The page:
The family of IRA Volunteer Gervaise McKerr, who was killed by the RUC in a shoot to kill operation on 11 November 1982, has welcomed the judgement of the Court of Appeal in Belfast that the British government failed to properly investigate the shootings 20 years ago.
McKerr, together with Volunteers Eugene Toman and Sean Burns, was ambushed by the RUC near Lurgan in 1982. All three were unarmed when they were killed.
In May 2001, the European Court of Human Rights in Strasbourg ruled that the British government had breached the Right to Life in the cases of 12 people who were killed by the British Army and RUC. Since then, the British government has consistently refused to provide any effective investigation into the McKerr case and others, arguing that the killings happened before the European Convention on Human Rights was incorporated into British domestic law in October 2000.
The McKerr family tested the new European Court ruling in the High Court in Belfast, however Judge Campbell dismissed the finding of the European Court on the grounds that McKerr was not entitled to a declaration, as the case had been settled when the European Court awarded his family £10,000 compensation. The family appealed this ruling.
McKerr’s lawyer, Angela Ritchie of Madden and Finucane, argued that the killings had breached article two of the European Convention on Human Rights, the right to life, and that the trial of three RUC men who were acquitted of murder had not met the aims of reassuring the McKerr family and the public as to the lawfulness of the killings.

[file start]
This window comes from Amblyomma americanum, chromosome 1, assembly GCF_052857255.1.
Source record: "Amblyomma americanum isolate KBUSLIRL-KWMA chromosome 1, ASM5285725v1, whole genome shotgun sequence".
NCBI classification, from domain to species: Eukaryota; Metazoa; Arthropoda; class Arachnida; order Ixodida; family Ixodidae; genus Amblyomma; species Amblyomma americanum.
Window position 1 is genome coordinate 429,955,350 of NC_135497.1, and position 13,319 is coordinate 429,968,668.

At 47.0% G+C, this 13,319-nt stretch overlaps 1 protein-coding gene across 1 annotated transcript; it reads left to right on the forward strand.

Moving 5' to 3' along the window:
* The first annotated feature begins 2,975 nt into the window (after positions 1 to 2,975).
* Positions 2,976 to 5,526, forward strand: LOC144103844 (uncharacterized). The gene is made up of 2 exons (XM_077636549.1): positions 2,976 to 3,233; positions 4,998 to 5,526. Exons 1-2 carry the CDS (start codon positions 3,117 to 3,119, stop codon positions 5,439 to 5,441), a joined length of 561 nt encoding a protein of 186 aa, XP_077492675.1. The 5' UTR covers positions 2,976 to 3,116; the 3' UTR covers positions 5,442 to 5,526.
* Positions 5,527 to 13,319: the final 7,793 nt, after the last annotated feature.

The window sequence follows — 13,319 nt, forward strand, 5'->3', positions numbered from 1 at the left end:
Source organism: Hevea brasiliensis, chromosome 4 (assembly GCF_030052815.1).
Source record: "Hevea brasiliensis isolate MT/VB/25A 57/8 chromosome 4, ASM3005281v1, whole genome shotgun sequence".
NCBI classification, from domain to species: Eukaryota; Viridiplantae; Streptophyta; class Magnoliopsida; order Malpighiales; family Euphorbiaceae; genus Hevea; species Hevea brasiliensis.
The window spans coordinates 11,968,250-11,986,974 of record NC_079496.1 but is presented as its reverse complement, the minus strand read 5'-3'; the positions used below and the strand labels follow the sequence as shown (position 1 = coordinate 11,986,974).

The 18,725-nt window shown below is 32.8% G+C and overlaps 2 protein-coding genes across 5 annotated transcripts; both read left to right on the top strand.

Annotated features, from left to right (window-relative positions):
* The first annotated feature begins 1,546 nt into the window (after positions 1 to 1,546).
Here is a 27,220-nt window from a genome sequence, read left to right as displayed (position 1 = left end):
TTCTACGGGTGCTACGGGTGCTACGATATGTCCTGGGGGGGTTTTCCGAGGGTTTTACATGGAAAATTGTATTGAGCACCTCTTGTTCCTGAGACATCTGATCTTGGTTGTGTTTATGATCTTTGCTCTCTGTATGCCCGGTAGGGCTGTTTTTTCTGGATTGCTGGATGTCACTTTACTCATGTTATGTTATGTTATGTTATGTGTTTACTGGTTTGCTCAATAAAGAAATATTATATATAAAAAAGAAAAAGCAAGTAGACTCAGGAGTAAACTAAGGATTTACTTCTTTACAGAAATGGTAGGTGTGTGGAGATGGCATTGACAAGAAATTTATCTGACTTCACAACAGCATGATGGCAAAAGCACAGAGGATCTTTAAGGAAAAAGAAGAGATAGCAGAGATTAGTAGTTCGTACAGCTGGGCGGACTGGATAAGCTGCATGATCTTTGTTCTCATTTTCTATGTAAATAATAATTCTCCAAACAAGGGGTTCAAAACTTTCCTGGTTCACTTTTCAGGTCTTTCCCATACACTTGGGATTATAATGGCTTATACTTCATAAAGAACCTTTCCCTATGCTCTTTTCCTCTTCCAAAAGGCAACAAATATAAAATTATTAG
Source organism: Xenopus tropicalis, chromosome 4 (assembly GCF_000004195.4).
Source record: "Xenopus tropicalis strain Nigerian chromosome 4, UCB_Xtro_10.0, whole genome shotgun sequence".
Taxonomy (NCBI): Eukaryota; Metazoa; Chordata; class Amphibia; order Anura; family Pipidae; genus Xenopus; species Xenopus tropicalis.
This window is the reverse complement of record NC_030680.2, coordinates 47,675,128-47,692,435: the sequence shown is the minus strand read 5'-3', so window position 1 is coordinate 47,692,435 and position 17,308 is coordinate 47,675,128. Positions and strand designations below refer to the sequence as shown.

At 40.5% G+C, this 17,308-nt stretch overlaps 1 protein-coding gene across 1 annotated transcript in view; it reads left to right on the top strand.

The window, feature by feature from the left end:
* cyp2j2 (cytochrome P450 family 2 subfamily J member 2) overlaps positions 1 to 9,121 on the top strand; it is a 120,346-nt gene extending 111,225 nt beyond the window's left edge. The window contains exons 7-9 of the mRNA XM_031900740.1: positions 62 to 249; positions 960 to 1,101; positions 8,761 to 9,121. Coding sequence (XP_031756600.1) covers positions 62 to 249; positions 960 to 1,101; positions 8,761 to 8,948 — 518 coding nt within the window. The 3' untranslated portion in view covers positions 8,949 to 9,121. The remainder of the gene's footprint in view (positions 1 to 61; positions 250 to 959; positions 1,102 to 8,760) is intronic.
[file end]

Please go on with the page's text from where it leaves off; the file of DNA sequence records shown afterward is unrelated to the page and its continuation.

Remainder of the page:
In delivering the appeal court’s decision on Friday 10 January, Lord Chief Justice Carswell, sitting with two other judges, declared that the appellant’s claim “is well founded and we propose to make a declaration that the government has failed to carry out an investigation which complies with article two”.
Speaking afterwards, Angela Ritchie said the judgement is not only a vindication for the McKerr family, but for all families who were denied any effective investigation into the killing of a family member by the state.
“The British government has attempted to delay giving effect to the rights of the McKerr family since the landmark judgement of the European Court of Human Rights delivered two years ago, and even now seek to further delay satisfying their obligations under the Right to Life provisions, by seeking to appeal this judgement to the British House of Lords,” she said.
Meanwhile, hopes are high that there will finally be a full investigation into the killing by the RUC of 23-year-old Pearse Jordan after Friday’s landmark judgement. The unarmed IRA Volunteer from New Barnsley was shot dead after the RUC rammed his car on the Falls Road in November 1992.
Pearse Jordan’s father Hugh said the judgement had given the family fresh hope in their ten-year fight for a proper investigation into the killing.